Reserve fund of Queen Elizabeth II, in 2001 was 34 million pounds, fell to a historic low of 1 million pounds. House of Commons Commission found that the financial position of the richest monarch in the world was shaken by the crumbling palaces and inept actions of the court.
Auditors report of the Parliamentary Committee on Public Accounts has been devoted not to all of the British queen, there were, as we know, more than 60 billion pounds, while spending on daily necessities, writes The Telegraph .
As it turned out, the Queen’s advisers not only uneconomical spent funds intended to sustain the court, the content of the royal estate and art collection, but almost exhausted reserve fund. This happened at a time when government agencies cut their costs by a third.
MPs heard the report recommended that the Ministry of Finance urgently intervene and protect the royal property from further destruction.
Buckingham Palace and Windsor Castle, as noted in the report, in urgent need of repair, the staff is forced to substitute a bucket under the rain flows to protect works of art and antiques, and the old heating system requires a cost of more than 770,000 pounds per year. Back in 2012 39% of the area of the royal residences are under threat, since then the situation has only worsened.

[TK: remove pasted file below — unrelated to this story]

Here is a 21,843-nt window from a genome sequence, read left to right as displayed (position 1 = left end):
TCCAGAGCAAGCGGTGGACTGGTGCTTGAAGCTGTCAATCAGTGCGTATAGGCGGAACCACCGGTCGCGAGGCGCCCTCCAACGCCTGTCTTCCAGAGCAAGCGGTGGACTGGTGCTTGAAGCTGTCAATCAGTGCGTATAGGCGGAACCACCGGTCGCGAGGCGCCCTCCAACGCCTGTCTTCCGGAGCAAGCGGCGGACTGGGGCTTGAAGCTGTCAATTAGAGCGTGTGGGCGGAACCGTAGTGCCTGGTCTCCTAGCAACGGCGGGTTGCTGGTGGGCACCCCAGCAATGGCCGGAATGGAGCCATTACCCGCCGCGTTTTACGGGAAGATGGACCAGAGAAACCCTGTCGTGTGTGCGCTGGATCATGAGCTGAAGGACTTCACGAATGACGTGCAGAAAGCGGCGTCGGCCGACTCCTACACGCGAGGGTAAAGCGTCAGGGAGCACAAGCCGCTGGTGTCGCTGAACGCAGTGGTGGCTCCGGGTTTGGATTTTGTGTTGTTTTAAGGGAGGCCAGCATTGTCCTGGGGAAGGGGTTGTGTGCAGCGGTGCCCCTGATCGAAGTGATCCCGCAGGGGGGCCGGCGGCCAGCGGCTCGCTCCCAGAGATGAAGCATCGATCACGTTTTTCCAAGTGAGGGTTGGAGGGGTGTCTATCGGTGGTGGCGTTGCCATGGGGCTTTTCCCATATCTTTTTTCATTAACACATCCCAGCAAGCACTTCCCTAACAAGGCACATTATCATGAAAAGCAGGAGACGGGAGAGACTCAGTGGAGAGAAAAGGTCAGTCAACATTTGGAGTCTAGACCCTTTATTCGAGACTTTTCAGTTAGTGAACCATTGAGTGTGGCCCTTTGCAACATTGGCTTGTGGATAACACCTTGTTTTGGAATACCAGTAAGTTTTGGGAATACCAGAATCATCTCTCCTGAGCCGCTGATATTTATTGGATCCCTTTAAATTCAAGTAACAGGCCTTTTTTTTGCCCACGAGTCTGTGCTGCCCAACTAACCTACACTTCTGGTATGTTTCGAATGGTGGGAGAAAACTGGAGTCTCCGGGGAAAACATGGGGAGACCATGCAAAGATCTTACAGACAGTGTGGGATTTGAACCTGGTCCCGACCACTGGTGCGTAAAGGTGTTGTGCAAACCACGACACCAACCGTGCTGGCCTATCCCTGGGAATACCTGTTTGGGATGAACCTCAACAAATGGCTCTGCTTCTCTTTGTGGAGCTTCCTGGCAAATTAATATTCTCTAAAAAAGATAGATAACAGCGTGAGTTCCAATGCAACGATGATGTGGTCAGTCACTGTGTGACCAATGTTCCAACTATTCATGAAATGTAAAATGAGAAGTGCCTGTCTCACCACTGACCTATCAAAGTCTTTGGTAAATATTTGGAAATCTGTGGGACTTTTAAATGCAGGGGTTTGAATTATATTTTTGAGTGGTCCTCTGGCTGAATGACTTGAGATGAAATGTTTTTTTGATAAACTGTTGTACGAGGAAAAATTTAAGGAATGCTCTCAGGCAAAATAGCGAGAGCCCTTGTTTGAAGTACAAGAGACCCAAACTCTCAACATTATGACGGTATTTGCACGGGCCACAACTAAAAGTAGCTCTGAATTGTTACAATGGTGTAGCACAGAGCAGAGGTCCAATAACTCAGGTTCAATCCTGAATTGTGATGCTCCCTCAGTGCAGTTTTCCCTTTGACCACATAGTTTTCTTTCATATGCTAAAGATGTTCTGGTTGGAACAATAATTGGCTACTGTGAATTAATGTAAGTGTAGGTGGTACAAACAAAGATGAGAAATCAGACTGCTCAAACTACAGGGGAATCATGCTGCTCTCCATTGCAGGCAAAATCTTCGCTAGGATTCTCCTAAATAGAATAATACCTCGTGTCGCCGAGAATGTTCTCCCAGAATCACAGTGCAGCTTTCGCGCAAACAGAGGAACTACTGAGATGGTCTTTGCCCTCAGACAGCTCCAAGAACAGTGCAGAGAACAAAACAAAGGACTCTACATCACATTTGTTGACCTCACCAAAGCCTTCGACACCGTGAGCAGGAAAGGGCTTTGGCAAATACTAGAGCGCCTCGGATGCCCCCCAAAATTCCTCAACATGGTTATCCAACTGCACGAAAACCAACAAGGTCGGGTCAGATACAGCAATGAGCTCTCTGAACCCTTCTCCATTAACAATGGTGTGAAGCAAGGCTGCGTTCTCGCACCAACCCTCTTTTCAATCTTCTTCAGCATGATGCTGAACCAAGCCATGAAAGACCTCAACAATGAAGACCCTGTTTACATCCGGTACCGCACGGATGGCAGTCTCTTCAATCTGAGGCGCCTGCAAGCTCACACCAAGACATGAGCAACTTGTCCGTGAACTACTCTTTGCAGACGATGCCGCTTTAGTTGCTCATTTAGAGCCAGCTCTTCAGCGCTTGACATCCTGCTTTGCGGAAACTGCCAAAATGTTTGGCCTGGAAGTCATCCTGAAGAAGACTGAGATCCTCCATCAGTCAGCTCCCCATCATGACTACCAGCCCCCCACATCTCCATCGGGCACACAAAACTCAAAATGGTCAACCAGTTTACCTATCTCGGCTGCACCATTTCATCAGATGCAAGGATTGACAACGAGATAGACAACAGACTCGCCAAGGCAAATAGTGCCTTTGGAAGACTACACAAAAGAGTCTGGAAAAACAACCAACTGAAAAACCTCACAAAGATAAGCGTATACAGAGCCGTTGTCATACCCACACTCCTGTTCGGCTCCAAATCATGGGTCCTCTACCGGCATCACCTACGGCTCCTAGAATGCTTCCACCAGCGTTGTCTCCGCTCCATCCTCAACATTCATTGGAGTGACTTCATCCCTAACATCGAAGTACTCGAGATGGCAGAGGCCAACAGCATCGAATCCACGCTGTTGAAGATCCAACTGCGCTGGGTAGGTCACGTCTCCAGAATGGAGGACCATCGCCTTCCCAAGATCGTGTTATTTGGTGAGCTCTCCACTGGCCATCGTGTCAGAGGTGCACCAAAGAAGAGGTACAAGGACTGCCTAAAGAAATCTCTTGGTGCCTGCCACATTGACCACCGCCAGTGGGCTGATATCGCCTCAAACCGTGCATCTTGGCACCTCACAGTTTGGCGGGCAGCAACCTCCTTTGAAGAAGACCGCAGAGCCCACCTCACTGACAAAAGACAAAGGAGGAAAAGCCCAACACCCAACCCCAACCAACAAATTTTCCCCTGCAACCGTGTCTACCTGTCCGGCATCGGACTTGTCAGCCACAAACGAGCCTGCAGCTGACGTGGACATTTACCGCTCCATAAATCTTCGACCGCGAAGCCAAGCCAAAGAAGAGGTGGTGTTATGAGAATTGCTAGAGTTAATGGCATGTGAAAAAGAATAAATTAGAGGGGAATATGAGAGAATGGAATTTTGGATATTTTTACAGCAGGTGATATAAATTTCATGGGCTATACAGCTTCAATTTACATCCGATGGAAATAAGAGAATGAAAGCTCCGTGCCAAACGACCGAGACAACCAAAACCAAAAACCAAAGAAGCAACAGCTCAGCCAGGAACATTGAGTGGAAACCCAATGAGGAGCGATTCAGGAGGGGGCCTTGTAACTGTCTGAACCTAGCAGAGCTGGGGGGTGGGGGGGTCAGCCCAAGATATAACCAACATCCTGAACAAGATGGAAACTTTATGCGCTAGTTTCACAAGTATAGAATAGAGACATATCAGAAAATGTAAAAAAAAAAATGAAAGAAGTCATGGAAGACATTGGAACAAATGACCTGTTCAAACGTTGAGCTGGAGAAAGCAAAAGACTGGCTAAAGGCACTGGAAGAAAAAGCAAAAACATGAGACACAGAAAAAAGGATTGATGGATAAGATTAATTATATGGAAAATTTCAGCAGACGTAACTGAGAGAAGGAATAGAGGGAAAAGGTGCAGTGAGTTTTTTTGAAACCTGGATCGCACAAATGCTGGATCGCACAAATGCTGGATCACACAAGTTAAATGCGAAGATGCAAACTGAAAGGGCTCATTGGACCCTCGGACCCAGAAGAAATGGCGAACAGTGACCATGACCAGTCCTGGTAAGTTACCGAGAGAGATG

One of the ways to raise additional revenue could be greater openness royal palaces for visitors, says BBC . Chairman of the labor committee of the House of Commons, Margaret Hodge said that Her Majesty’s advisers irrationally administer the fund and did not hesitate in spending. So, in her opinion, only by tourists wishing to visit Buckingham Palace, it was possible to upgrade the pipeline and power supply system.
Press office of Buckingham Palace responded to criticism restrained statement, which refers to the willingness to make the system of financing palaces and castles more transparent and reprioritize disbursement.
Elizabeth II owns a lot of properties. The youngest of the palace is Sandringemsky – it 160 years. Windsor Castle about a thousand years. Recently abandoned church belonging to Queen St.. Jacob in the Forest of Dean was sold for one pound charitable foundation, which has pledged to ensure the preservation of historic buildings.